BYU Law Review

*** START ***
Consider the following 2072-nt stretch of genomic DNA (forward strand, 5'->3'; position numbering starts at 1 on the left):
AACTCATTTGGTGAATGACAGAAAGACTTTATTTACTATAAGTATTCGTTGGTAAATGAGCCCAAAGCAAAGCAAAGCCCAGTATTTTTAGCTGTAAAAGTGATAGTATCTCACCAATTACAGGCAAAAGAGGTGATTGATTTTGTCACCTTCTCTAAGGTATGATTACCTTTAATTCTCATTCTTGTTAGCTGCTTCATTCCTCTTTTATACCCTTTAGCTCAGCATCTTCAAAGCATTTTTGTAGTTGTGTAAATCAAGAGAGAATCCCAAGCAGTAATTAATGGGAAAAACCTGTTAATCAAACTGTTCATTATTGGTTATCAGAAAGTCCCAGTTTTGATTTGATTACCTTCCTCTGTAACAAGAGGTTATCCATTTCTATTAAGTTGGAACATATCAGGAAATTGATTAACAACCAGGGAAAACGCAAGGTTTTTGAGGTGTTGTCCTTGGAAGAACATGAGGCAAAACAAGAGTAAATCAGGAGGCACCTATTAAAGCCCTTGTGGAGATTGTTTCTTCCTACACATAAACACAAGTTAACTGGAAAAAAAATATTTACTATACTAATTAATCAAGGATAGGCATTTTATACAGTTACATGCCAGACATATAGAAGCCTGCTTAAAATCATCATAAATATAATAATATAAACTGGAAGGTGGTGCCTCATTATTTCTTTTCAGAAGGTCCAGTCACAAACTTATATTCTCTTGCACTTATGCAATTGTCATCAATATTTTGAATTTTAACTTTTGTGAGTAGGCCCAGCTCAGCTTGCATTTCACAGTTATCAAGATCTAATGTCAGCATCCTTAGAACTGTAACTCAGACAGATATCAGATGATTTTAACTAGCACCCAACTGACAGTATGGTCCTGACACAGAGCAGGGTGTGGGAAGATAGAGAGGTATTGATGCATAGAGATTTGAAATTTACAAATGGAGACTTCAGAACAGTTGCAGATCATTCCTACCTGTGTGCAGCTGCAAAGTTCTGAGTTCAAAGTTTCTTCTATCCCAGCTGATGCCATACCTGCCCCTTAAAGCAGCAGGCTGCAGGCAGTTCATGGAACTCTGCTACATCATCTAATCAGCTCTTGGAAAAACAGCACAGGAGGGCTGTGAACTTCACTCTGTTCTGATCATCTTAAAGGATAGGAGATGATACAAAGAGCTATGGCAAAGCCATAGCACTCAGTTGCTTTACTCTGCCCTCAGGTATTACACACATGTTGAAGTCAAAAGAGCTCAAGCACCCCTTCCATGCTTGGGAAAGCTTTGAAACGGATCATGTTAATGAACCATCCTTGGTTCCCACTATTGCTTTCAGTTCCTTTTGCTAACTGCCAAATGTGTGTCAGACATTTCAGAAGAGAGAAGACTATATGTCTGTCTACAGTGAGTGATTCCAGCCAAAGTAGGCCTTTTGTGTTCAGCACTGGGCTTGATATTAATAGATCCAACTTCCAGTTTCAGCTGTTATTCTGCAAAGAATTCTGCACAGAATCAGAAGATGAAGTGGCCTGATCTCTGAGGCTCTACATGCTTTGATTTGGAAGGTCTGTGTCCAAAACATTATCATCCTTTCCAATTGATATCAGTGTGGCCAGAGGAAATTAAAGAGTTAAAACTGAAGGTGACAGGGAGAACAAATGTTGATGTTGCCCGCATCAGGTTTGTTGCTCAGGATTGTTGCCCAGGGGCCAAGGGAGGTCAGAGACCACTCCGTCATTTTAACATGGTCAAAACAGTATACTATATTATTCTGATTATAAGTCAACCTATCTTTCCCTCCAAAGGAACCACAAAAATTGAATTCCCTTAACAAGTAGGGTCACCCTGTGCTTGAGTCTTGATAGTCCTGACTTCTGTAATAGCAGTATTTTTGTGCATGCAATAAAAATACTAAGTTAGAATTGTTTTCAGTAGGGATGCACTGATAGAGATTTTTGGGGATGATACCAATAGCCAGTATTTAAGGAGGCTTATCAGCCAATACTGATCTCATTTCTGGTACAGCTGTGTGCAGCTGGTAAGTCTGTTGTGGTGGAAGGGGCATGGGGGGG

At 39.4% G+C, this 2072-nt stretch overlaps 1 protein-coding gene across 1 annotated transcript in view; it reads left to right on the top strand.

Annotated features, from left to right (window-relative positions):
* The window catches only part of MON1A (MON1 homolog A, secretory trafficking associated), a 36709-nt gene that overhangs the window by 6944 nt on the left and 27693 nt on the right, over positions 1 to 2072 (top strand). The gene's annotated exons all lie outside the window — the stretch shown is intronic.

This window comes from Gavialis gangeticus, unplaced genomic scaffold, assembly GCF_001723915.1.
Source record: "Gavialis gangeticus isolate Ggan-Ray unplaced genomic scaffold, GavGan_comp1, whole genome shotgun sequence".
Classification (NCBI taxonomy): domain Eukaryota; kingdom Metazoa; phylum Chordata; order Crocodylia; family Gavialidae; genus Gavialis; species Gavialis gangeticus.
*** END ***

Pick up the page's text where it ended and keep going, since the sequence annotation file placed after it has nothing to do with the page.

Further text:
This Article discusses how corpus analysis, and similar empirically based methods of language study, can help inform judicial assessments about language meaning. We first briefly outline our view of legal language and interpretation in order to underscore the importance of the ordinary meaning doctrine, and thus the relevance of tools such as corpus analysis, to legal interpretation. Despite the heterogeneity of the judicial interpretive process, and the importance of the specific context relevant to the statute at issue, conventions of meaning that cut across contexts are a necessary aspect of legal interpretation. Because ordinary meaning must in some sense be generalizable across contexts, it would seem to be subject in some way to the empirical verification that corpus analysis can provide. We demonstrate the potential of corpus analysis through the study of two rather infamous cases in which the reviewing courts made various general claims about language meaning. In both cases, United States v. Costello and Smith v. United States, the courts made statements about language that are contradicted by corpus analysis. We also demonstrate the potential of corpus analysis through Hart’s no-vehicles-in-the-park hypothetical. A discussion of how to approach Hart’s hypothetical shows the potential but also the complexities of the kind of linguistic analyses required by such scenarios. Corpus linguistics can yield results that are relevant to legal interpretation, but performing the necessary analyses is complex and requires significant training in order to perform competently. We conclude that while it is doubtful that judges will themselves become proficient at corpus linguistics, they should be receptive to the expert testimony of corpus linguists in appropriate circumstances.


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